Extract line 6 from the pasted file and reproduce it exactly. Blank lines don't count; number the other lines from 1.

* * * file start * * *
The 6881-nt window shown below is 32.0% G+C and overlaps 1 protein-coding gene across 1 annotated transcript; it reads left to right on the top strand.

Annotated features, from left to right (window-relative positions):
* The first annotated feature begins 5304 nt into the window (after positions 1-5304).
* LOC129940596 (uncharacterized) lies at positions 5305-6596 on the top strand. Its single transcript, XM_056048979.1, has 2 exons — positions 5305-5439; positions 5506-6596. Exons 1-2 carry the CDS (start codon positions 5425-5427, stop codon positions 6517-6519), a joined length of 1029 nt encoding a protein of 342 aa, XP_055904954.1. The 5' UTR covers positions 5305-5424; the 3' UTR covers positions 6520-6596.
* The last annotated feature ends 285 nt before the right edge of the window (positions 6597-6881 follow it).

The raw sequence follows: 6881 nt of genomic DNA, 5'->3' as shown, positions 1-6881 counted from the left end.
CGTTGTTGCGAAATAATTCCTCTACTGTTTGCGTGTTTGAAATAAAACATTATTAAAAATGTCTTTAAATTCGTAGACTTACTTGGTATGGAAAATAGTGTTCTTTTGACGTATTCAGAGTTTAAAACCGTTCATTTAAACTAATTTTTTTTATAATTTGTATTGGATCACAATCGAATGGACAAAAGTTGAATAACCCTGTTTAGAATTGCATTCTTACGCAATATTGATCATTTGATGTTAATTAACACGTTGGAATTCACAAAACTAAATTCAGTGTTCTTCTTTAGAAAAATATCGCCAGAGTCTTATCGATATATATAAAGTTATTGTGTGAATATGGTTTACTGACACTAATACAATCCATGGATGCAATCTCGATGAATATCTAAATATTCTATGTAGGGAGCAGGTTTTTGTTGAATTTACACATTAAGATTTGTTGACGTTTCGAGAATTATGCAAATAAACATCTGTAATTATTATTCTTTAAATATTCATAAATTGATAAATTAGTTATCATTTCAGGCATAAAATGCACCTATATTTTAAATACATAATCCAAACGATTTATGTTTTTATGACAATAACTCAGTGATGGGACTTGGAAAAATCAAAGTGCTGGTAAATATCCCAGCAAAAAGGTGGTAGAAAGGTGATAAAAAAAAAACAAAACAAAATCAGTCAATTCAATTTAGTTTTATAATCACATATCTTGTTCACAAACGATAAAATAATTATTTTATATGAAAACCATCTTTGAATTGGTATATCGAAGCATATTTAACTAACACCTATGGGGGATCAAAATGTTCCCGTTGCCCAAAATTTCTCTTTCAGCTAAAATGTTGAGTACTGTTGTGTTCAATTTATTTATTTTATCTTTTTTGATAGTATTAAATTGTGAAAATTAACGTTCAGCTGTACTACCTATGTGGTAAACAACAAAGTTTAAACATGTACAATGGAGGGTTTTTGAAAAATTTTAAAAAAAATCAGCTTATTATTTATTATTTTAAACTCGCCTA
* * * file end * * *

The raw sequence follows: 6881 nt of genomic DNA, 5'->3' as shown, positions 1-6881 counted from the left end.